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These are of a modified form.  The construction resembles a palisading with one set of lances, not four (or five).  These were also braced on the ribands to ensure horizontal orientation over the parapet.  These were relatively light-weight obstructions which could be stored inside the fort during the day and easily set out for the night.

The point being, we may apply the label chevaux-de-frise to any relocatable obstacle.  In fact, the basic function of the chevaux-de-frise remains today in the form of “Jersey barriers” used for base defense at entry points. There are numerous forms of wire obstacles, going by names like “knife rests” and “trestle apron fence”, employing barbed wire or concertina wire instead of the wood lances.  In fact, a coil of concertina wire, if properly staked, serves much the same purpose.  These can be pre-fabricated for quick employment.  And like the chevaux-de-frise of old, can be easily removed when the defender wants to take the offense for a change.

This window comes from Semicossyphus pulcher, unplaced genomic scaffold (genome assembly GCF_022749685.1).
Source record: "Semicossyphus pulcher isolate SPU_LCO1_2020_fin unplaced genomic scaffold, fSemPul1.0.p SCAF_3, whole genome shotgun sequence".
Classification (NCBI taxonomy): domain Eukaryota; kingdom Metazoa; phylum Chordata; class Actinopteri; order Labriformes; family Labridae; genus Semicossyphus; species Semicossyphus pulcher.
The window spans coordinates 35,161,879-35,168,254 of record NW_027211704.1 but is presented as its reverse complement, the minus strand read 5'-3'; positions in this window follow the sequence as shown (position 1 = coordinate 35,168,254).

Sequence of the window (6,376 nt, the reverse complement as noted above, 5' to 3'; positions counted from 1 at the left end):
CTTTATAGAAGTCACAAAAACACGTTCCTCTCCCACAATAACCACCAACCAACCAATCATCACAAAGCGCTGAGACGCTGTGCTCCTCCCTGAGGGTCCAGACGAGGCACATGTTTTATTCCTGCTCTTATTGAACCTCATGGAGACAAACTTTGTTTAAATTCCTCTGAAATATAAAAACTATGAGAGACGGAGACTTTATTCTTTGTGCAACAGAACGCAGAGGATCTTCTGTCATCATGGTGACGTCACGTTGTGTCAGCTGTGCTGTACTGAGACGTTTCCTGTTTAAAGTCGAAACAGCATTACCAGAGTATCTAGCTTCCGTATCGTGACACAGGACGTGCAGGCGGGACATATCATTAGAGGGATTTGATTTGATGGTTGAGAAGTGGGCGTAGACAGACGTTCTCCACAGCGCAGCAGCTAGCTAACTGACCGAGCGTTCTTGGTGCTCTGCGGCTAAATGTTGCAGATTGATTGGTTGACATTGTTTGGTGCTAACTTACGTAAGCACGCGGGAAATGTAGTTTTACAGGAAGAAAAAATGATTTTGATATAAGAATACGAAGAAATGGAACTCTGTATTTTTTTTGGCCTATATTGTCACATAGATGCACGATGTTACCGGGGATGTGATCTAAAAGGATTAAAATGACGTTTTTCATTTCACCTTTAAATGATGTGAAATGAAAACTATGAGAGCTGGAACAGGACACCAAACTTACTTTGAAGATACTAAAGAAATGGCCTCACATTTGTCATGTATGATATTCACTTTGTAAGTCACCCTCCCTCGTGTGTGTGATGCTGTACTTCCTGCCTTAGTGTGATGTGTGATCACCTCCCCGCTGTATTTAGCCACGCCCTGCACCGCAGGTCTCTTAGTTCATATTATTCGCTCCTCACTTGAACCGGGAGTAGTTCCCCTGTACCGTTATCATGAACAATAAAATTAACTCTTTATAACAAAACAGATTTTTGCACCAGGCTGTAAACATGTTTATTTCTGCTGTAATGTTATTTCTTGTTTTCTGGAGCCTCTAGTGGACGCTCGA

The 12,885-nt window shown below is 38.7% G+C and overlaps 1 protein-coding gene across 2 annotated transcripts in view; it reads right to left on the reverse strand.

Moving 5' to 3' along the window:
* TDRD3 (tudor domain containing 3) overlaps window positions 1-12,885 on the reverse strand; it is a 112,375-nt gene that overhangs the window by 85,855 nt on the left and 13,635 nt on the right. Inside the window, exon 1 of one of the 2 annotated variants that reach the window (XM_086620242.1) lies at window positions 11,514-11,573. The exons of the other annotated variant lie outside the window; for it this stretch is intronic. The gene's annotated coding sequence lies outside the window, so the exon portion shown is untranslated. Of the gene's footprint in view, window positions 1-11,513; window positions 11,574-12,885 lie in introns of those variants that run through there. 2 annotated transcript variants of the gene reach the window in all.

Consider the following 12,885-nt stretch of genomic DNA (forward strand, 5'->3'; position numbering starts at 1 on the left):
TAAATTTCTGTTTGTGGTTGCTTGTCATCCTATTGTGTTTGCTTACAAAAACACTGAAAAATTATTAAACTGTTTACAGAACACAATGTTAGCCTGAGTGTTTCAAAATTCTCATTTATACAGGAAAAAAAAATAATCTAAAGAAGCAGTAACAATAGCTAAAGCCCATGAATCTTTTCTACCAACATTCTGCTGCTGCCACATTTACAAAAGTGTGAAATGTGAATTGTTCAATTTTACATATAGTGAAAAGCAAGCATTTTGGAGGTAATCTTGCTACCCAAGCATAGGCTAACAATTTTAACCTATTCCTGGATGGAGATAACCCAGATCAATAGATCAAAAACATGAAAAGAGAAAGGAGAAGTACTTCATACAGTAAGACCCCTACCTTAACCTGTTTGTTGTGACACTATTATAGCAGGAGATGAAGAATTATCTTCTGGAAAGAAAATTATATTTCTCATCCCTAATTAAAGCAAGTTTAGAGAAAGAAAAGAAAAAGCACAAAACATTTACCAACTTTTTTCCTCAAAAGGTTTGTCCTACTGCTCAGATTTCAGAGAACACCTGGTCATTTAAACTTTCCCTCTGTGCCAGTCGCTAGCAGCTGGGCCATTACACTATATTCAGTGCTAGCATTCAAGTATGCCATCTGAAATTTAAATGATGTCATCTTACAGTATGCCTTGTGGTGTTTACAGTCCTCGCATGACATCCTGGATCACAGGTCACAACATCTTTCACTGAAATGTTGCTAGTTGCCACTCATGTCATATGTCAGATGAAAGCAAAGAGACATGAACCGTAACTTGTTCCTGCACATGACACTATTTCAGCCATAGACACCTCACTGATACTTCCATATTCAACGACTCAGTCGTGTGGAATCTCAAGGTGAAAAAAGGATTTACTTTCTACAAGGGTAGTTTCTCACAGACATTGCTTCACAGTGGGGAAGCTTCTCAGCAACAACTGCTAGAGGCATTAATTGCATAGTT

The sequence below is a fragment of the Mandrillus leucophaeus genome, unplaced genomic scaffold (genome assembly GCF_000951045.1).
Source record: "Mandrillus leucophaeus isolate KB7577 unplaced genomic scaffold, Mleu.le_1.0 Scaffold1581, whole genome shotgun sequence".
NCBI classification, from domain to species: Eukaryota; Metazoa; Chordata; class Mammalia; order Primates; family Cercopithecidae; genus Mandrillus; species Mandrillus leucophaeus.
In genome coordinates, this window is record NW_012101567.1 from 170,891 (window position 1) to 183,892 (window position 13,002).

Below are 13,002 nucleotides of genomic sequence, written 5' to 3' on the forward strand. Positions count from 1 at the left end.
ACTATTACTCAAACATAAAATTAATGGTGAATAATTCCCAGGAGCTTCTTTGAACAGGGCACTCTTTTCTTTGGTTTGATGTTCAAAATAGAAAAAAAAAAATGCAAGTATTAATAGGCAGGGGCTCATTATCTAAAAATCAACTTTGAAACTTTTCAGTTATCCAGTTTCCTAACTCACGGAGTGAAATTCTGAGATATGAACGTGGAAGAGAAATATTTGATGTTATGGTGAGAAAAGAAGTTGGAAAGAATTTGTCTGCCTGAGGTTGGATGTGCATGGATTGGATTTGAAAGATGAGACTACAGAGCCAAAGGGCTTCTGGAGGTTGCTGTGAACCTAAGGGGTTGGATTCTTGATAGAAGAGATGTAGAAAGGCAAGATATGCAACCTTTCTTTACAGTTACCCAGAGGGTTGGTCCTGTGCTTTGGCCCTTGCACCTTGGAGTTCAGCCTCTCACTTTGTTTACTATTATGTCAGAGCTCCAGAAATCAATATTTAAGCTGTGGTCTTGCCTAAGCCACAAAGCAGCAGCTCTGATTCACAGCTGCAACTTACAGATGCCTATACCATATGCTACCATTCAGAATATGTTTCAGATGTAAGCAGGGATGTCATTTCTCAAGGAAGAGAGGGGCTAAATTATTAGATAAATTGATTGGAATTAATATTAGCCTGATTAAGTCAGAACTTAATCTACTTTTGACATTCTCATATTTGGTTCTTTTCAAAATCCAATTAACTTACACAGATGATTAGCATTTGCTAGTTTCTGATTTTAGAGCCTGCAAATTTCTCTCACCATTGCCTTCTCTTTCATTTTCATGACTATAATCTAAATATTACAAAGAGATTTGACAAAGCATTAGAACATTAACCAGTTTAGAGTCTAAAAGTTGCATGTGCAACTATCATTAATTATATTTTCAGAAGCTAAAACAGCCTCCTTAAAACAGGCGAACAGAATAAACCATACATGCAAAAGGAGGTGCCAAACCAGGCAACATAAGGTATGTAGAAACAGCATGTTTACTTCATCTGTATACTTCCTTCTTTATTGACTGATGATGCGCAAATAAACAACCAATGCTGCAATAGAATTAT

However, I would add the Civil War’s chevaux-de-frise were much “friendlier” in some respects than today’s obstacles…

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… particularly if you were a soldier posing for a picture.

(Citations from Dennis Hart Mahan, A Treatise on Field Fortifications, New York: John Wiley, 1852, pages 47-8)